Thor is a member of the Aesir, the tribe of Gods worshipped by the medieval Scandinavian pagans, and some modern nutters. Thor is the defender of the Gods, and the strongest of all of them. In the myths he is mostly fighting giants; Hrungnir and Geirrod were his most famous opponents. He is described as red-haired and bearded. In the Norse myths, his character is strong, loyal and honest. He is often quick to anger, but also quick to regain his temper. However, he is not renowned for his brains, and so has to rely on brawn. One of the myths tells how this does not work for him, when he visits Utgard-Loki the giant and is tricked again and again.
Thor's main weapon is the hammer Mjolnir. This was made for him by the dwarfs Brokk and Eitri. He also has iron gloves and a girdle that doubles his strength. He drives a chariot pulled by two goats and it is the rumble of the chariot wheels in the mountains that was said to be the cause of thunder. Lightning was believed to be the sparks from Thor's hammer, or from the piece of whetstone stuck in his head after his duel with the giant Hrungnir. Once Thor's hammer was stolen by a giant, and held at ransom for the price of Freyja as the giant's wife. To get his hammer back, Thor had to dress as a woman and pretend to be Freyja.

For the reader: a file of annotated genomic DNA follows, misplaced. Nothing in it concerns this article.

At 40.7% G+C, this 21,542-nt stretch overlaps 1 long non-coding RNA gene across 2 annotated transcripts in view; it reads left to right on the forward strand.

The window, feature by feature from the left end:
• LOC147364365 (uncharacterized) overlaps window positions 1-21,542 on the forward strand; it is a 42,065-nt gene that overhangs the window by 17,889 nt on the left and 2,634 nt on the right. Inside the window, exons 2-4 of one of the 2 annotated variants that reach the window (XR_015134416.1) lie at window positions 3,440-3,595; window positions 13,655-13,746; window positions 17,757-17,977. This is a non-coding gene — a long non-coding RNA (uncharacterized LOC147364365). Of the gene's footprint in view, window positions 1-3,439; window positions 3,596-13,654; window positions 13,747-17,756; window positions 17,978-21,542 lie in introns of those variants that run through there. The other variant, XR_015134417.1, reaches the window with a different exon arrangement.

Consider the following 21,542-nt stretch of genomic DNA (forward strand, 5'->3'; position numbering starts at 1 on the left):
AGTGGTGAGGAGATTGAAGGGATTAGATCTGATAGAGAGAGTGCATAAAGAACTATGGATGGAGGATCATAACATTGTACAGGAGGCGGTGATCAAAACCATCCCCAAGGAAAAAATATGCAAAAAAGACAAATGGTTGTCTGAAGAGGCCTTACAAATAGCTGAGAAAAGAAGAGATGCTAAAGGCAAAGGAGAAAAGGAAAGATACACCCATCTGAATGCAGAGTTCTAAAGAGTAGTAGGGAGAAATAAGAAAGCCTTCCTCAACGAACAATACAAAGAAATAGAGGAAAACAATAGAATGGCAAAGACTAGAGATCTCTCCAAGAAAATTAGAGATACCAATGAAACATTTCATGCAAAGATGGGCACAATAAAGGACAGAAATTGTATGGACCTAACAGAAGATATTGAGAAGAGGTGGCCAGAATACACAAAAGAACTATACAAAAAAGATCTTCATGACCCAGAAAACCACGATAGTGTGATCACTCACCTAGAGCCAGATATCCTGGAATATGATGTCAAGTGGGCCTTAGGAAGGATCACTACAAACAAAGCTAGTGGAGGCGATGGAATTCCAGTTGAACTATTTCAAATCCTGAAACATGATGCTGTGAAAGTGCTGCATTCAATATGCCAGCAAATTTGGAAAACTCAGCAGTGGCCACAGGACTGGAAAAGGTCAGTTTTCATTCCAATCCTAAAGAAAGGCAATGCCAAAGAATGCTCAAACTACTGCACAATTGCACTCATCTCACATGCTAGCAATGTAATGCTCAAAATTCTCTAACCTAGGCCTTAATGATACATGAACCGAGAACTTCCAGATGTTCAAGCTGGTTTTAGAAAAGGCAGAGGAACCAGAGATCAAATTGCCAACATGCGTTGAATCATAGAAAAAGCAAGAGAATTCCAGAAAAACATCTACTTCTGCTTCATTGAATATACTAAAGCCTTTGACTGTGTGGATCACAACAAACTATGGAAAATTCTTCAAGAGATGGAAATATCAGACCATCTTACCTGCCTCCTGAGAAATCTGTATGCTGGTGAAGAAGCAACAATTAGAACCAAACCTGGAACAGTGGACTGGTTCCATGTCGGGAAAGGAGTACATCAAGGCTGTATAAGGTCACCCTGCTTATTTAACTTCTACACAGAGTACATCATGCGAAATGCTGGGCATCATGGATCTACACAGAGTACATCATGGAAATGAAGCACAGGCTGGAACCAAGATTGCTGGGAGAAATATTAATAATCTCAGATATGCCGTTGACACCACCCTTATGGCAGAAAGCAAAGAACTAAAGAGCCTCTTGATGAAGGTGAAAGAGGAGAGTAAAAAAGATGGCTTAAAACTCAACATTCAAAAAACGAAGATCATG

Thor's father is Odin and his mother is the Earth. He is married to Sif, a Goddess of the harvest with golden hair, and has a daughter with her called Thrud. Once, a dwarf called Alvis wanted to marry Thrud, so Thor kept him talking all night until the sun came up and turned Alvis to stone. He also has a giantess mistress, called Jarnsaxa, and with her he has two sons, Magni and Modi, who will survive Ragnarok and become part of the new order of Gods. At Ragnarok, Thor will fight the Midgard Serpent, Jormagund. As he kills it, it will bite him, and Thor will die from the poison in Jormagund's fangs.
Thor was the patron God of freemen, whereas Odin was the patron God of noblemen and also the God of poetry. This meant that Odin was far more widely written about in the medieval poems, but that Thor was far more widely worshipped. This can be seen in the number of Norse names that include Thor. A few examples are Thorgeir (Thor-spear), Thorolf (Thor-wolf), Thorbrand (Thor-sword) and Thorbjorn (Thor-bear). I know of no examples of humans named after Odin. Some historians think that Thor actually replaced Odin as the 'top God' in the later stages of Norse paganism.
Overall, Thor is strong and formidable to his enemies, but also an endearing character because of his good nature and because he is so slow on the uptake.
Most of the definitions on this site show a stereotyped version of Thor, that does not represent his true literary and mythological character.
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